Don Pisto’s is the best place you’ve never heard of. There’s no sign above the door. The walls of the dining room – exposed brick – are mostly barren of artwork, and the tables are bare, save tealights in tiny, earthenware cups. Clad all in black, the wait staff exhibit a collective stoicism normally reserved for funeralgoers, boyfriends dragged into fitting rooms, or grad students teaching their sixth semester of comp. Seating myself at a vacant table, I wondered what I’d gotten myself into. I knew nothing about the restaurant – strange, given the amount my friends and I discuss and read about food – and I felt an edge of anxiety that this evening’s meal might become a Dirgeathon.
Few things are better than fresh, salted chips and a cold beer.
“You’re going to love it,” Sabina reassured me, sinking a chip into a dish of tomatillo salsa. As we waited for our significant others, I scanned the menu: tacos, tortas, a few sides and seafood options. Very brief; no desserts. Flint-eyed, our waitress asked if we’d like drinks while we waited. I had a Pacifico with lime while considering my dinner options. Small though the menu is, decision-making was difficult. Should I try the carne asada tacos? Tortilla soup? The chicken tostada with shredded cabbage and crema? I wasn’t clear on what “Mexican street corn” was, but corn in any incarnation is fine by me. After several minutes of silent deliberation (and a few hearty pulls of beer), I chose the carnitas tacos (two per order), dressed with onions and cilantro and garnished with radishes, a blistered jalapeno, and a fat wedge of lime. My dining companions – Hook, Sabina, and Thomas – ordered (respectively) the carne asada tacos, the chicken tostada, and the braised lamb shank served over chickpeas with a side of tortillas.
Guacamole with onions and cilantro.
Here I am, putting the cart before the horse. Don Pisto’s is a small establishment with a tiny kitchen, which sits in the corner of the dining room, encased in glass and in full view of the diners. Our waitress warned us that our entrees might (read: would) arrive at different times; she recommended that we either order several small plates and share or that we get an appetizer. I saw no need for an appetizer – the chips, salsa, and creamy, oniony guacamole would hold me over just fine — but Hook ordered a plate of six oysters, brought out with a bottle of hot sauce. And guess what? I tried one.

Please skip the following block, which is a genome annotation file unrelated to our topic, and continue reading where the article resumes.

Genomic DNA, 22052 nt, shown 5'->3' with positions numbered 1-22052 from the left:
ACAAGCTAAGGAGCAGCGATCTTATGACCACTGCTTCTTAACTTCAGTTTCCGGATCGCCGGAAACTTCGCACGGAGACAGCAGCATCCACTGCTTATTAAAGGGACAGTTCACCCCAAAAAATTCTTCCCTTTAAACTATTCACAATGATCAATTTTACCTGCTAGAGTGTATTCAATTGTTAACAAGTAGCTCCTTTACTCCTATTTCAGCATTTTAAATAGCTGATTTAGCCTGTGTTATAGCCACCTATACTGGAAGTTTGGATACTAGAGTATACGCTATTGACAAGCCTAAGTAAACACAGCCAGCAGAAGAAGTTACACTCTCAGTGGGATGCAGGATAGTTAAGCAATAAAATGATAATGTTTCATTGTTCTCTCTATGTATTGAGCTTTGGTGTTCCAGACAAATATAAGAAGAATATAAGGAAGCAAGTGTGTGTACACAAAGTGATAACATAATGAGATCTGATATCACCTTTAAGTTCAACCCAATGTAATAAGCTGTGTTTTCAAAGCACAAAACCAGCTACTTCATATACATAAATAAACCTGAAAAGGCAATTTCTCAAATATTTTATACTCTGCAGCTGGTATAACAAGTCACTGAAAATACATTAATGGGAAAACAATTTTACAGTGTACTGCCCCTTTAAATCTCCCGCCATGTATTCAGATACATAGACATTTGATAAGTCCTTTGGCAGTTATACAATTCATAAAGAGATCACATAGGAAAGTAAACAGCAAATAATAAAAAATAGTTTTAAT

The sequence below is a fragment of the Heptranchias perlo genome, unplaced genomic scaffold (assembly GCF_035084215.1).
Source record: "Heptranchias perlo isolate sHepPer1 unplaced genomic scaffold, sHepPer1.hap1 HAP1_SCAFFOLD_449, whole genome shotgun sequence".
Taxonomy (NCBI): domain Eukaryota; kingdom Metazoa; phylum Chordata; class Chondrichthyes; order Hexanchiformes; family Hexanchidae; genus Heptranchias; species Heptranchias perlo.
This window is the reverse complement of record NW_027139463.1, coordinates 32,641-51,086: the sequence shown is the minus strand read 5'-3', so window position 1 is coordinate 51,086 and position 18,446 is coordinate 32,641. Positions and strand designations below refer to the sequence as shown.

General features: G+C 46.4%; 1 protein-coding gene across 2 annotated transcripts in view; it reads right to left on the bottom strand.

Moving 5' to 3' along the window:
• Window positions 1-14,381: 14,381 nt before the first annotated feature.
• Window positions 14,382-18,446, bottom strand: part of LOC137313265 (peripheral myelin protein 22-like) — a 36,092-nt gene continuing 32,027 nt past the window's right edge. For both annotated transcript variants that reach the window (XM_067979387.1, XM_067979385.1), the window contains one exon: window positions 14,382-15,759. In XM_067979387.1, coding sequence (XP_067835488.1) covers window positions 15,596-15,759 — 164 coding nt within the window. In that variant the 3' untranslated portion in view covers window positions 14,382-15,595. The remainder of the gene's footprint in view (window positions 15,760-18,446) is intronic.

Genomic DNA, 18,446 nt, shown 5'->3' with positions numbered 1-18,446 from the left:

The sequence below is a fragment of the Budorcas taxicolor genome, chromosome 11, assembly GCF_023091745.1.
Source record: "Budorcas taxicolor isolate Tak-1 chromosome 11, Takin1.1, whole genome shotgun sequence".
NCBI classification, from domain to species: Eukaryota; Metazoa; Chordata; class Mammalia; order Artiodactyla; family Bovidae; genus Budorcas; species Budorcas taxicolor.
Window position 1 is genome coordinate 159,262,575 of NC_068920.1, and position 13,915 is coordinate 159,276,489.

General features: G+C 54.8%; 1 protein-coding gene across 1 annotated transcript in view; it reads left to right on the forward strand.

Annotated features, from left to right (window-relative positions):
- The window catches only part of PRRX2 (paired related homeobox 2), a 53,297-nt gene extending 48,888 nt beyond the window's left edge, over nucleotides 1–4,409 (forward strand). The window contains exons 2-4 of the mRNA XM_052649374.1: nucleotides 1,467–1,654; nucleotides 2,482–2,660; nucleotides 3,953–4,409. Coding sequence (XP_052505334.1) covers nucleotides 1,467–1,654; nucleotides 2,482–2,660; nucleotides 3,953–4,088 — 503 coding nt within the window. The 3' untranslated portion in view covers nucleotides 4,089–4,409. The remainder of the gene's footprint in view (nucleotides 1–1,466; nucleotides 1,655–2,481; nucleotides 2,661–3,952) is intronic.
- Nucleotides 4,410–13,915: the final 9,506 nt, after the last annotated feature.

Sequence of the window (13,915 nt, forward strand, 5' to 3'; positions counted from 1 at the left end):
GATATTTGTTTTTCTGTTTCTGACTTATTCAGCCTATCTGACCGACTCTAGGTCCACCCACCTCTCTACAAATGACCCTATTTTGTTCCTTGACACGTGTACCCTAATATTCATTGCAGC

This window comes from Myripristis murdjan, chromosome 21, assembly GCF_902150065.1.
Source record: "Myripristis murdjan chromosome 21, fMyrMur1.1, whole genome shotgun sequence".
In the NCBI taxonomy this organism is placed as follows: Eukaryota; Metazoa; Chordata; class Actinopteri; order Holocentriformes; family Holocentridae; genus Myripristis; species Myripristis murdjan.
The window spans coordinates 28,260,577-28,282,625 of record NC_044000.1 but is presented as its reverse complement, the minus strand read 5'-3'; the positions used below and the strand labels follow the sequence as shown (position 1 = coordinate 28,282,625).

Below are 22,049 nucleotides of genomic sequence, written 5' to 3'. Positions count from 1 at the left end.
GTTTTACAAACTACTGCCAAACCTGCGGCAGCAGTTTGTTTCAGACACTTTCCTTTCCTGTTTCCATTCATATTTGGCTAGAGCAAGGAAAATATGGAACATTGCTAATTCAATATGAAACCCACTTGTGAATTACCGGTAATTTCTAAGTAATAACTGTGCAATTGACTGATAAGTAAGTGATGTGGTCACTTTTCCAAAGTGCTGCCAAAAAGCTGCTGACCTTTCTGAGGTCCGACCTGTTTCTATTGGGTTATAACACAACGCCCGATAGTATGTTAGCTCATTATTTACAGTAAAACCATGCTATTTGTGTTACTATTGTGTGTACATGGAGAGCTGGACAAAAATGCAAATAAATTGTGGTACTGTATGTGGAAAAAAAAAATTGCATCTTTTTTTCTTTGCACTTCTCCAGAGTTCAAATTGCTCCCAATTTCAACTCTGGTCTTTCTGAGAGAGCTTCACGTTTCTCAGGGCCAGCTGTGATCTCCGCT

The last time I ate a raw oyster was as an eleven-year-old. My family was visiting relatives on Long Island, and by some act of witchcraft or sheer trickery, my dad convinced me to try a raw oyster. (Note: even now, I’m not sure how my dad accomplished this. As a child, I was so averse to seafood that the smell of baking Van de Kamp’s made me queasy.) As you’d guess, my heretofore only other experience eating oysters was not a success. I have a faint memory of pushing the cold flesh around in my mouth, trying not to let it make contact with my teeth, holding back retches so that I wouldn’t embarrass my entire familial clan in what I remember as a fancy restaurant.
That was fifteen years ago. This is now, but the old apprehension welled up in my chest. When the waitress brought Hook’s plate out, I almost backed down. Then, wanting to save face, I considered trying an oyster smothered in hot sauce so that Tapatio would be the only thing I could possibly taste. But then, I made a mature decision: I would try an oyster plain, setting aside my lifelong prejudice against the food. If I didn’t like it – well, that would be fine. I’d wash down the bite with beer, eat a plain chip to cleanse my palate, and get on with the rest of my dinner. If I did like it, I’d have discovered a new food to introduce into my Range of Acceptable Appetizer Options (RAAO).
Hook loosened the oyster, letting it sit in its own briny juice. “Here,” he said. “You can either chew it or swallow it whole.” I took the shell and thanked him. The oyster was pallid, wet as an eye, domed as a yolk in its craggy, crenellated shell. I breathed deep, opened my mouth, and let the oyster slide down my throat. It was cold and slick, but not as fishy as I’d feared. I’m not a convert, but I could manage to eat another oyster if the situation required.
Carnitas tacos with radishes and a roasted jalapeno.
As promised, our entrees came out in waves. Hook’s and my tacos arrived first. For politeness’ sake, I waited a few minutes before taking my first bite. Tender, juicy, and free of visible chunks of fat, the pork was beautiful with the crisp white onions and cilantro – by far, the best pork I’ve had in months. The tortillas – warm, saucer-sized, and flecked with dark spots – were neither too greasy nor too dry. I would have liked to take some home in a foil pouch and eaten them with jam for breakfast the next day, to be honest with you, but I didn’t think this could be easily arranged. The lamb, too, was perfectly cooked, its richness offset by the bite of the hot sauce.
Extreme close-up: tacovision!
The meal waned; satisfied, I sat back in my chair and scanned the dining room: mostly couples and a few groups of businessmen sharing small plates. I’d finished my beer and, at Sabina’s suggestion, ordered a margarita. Since Don Pisto’s has no liquor license, the margaritas are made with chardonnay. Was I skeptical? Of course. The drink was recognizably different from its namesake, but pleasantly so – it retained the margarita taste but was far less acidic. Served just slightly chilled, its glass rimmed with coarse salt, it refreshed me after my meal. (Note: I wouldn’t mind such a margarita at the present moment.)
Don’t let Don Pisto’s absent signage and morose wait staff deter you: the food is fresh, well cooked, and modestly priced. The menu is small, but its contents change frequently, from what I’m told. Bonus: DP’s has recently made additions to their brunch menu, including “Aqua Fresca” Mimosas. I’m so there.